After having his name attached to comedic gems like "The 40-Year-Old Virgin," "Knocked Up" and "Superbad," it's no surprise that Judd Apatow is what's hot in Hollywood right now. In fact, can you name the last comedy that didn't have the tagline, "From the guy who brought you ‘Knocked Up' and ‘Superbad'" in front of it?
In the past three years, Apatow has been involved in 13 projects as producer, writer or director. The latest film from his Apatow Productions Company is "Forgetting Sarah Marshall," the ultimate in disastrous romantic comedy. Directed by Nicholas Stoller, "Forgetting Sarah Marshall" stars Jason Segel (of "How I Met Your Mother" and "Knocked Up" fame), who also wrote the film.
Segel plays Peter Bretter, a struggling musician who has spent the past five years in a relationship with Sarah Marshall (Kristen Bell), a superstar actress on one of those "Crime Scene" shows. His whole life revolves around Sarah, as Peter serves as composer for her show, delivering dark and ominous tones to the cheesy dialogue his lover delivers.
To the public, Peter might as well be the invisible man. He's the guy left holding the purse in paparazzi photos - the guy in the background during interviews and press junkets who appears to be lost. He's a phantom on the red carpet, an all-out nobody and he's completely convinced that the only thing he's got is Ms. Sarah Marshall.
Unfortunately for Peter, he's about to lose the only thing he's got. Sarah initiates a ‘we need to talk' conversation, which leads to a painful breakup. After a few fits of crying, extreme depression and an unsuccessful bout of womanizing, Peter finally loses it and has an on-the-job nervous breakdown.
Not having Sarah might just ruin Peter's shattered life. He decides to get away from it all, and so he takes a vacation to Hawaii to clear his head and put Sarah Marshall in the past. Everything's going great until his worst nightmare is realized right before his eyes: Sarah is staying at the same resort with her new boyfriend, British rocker Aldous Snow (Russell Brand).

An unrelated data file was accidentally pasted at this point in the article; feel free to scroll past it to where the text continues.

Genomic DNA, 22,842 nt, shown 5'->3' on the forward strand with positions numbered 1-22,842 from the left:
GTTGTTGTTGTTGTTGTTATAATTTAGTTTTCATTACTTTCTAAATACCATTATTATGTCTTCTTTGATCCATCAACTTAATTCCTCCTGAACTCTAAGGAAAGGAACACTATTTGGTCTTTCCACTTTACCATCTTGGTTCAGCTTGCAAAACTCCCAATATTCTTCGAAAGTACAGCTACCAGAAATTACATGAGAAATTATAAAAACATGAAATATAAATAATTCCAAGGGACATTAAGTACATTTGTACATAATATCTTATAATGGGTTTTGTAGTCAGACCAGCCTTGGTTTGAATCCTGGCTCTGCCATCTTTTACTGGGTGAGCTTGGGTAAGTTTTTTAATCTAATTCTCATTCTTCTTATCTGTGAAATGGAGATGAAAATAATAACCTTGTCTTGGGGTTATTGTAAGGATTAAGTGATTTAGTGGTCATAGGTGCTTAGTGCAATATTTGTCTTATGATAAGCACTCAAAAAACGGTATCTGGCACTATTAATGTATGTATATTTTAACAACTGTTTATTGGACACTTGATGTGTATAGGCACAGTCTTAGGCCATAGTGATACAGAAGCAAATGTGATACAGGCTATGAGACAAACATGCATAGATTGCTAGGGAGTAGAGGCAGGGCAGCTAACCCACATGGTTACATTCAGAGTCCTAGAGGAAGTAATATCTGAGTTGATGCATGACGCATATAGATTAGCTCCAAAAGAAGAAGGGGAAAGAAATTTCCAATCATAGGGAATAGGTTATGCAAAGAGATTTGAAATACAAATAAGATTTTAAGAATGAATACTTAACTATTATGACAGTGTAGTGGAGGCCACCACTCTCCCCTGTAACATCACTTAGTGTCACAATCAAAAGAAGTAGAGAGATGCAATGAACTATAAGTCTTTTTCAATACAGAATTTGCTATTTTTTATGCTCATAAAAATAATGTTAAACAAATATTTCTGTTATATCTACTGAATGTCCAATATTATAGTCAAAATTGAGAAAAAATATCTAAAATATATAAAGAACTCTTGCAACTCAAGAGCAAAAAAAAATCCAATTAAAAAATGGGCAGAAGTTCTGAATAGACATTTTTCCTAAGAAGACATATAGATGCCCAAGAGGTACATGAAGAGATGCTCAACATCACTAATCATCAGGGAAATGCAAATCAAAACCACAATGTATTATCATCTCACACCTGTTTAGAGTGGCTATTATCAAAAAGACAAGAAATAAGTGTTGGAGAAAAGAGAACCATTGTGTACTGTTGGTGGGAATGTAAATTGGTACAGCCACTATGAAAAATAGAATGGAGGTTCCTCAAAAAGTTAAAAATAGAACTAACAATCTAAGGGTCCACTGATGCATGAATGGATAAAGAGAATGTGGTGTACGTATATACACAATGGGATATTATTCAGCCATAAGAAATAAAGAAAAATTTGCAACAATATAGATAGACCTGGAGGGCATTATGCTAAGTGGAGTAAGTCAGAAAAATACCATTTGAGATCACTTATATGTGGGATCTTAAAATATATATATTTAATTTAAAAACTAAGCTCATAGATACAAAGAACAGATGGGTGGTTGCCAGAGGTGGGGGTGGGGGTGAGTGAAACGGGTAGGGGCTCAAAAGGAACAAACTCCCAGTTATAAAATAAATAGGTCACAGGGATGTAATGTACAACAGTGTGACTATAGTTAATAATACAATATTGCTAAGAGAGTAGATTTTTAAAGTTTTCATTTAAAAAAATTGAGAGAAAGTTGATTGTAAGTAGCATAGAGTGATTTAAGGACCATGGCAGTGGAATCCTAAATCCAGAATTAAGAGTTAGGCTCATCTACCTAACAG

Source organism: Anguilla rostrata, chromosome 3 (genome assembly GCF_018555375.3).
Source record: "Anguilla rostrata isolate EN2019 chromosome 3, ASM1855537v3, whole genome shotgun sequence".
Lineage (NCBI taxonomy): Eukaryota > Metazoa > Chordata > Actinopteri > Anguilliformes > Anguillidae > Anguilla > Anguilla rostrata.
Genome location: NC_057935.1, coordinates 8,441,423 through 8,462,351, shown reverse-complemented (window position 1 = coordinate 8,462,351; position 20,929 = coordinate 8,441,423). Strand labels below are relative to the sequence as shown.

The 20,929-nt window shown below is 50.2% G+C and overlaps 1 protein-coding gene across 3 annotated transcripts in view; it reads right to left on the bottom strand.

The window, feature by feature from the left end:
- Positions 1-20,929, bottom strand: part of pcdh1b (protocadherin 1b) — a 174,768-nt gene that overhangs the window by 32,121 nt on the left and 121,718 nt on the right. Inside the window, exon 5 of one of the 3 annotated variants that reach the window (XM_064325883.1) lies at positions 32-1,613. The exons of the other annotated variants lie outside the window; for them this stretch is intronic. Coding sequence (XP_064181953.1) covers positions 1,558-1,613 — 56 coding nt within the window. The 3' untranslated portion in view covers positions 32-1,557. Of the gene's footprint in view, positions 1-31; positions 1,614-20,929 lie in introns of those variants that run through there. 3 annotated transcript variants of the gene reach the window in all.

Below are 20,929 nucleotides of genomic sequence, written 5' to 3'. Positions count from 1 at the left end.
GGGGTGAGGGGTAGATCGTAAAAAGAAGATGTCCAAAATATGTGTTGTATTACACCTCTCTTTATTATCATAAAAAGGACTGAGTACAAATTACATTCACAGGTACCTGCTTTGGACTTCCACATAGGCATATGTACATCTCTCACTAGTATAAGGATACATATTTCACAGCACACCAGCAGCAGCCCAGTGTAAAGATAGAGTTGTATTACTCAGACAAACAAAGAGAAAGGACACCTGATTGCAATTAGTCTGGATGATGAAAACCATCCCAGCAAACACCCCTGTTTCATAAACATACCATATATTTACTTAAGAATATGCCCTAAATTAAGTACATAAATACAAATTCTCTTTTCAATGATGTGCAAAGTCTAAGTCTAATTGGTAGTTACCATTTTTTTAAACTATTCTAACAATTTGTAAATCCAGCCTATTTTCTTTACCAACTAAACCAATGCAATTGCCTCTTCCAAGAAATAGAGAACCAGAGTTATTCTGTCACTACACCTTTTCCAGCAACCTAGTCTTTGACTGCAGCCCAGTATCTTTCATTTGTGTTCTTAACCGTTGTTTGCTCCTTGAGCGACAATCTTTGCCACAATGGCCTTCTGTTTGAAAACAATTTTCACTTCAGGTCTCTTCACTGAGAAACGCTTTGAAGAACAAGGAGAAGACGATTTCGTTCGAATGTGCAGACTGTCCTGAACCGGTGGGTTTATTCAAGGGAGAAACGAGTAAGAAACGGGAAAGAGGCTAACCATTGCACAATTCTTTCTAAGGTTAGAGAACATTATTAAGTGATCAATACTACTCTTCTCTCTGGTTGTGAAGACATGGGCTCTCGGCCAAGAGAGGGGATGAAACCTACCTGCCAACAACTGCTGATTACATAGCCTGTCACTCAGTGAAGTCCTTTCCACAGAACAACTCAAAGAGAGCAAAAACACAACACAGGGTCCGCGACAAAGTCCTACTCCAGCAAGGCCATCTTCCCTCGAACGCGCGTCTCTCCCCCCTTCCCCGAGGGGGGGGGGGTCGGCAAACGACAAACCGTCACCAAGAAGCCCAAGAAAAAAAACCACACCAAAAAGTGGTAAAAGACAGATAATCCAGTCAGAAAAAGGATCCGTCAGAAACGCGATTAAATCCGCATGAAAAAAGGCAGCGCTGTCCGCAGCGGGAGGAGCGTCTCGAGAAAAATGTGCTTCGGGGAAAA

You've got to feel for the guy, right? It's only been a couple of weeks and Sarah is already shacked up with some famous rock God, mean while Peter is locked in his room, crying his eyes out like a school girl who scraped her knees. It's just not right.
While Peter torments himself with the idea of Sarah sharing her life with someone new, he finds comfort in meeting Rachel (Mila Kunis), a gorgeous resort employee who ignites within Peter a small sense of hope. Maybe life without Sarah Marshall is possible after all.
What sets "Forgetting Sarah Marshall" apart from other romantic comedies is how likeable all of the characters are. Like real life, there are two sides to every story, and we realize early on that Peter and Sarah both have their faults, and we the audience are never left with a clear-cut impression of who is at fault for the deterioration of their relationship. Segel's performance as the everyman is perfect here, and Russell Brand's rock ‘n' roll lothario is full of laughs and brutal, sometimes disgusting honesty. He is a pure straight womanizer and makes no qualms about it. Of course I can't forget to mention Mila Kunis, who is sure to make more appearances in future Apatow films. Her beauty and laid-back attitude give her the perfect balance to Marshall's strict, structured personality.
As with all of Apatow's films, "Forgetting Sarah Marshall" is filled with brilliant co-stars like Jonah Hill ("Superbad"), Bill Hader ("Superbad"), Paul Rudd ("Knocked Up") and Jack McBrayer ("30 Rock"). All in all, this film is believable, honest and not the cookie-cutter fluff we're used to getting from the romantic comedy genre. It's also funny - really funny.
My only complaint is the pacing. The film seems to drag through its low points, namely the first act. After we are introduced to the characters and the situation at hand, the film doesn't really seem to get moving until Peter lands in Hawaii. It probably could have been 10 or 15 minutes shorter and tightened up some of its pacing issues.
"Forgetting Sarah Marshall" is definitely a must-see work of comedy. While not as uproarious as "The 40-Year-Old Virgin," this film is definitely one of the finer Rated-R comedies in the past years.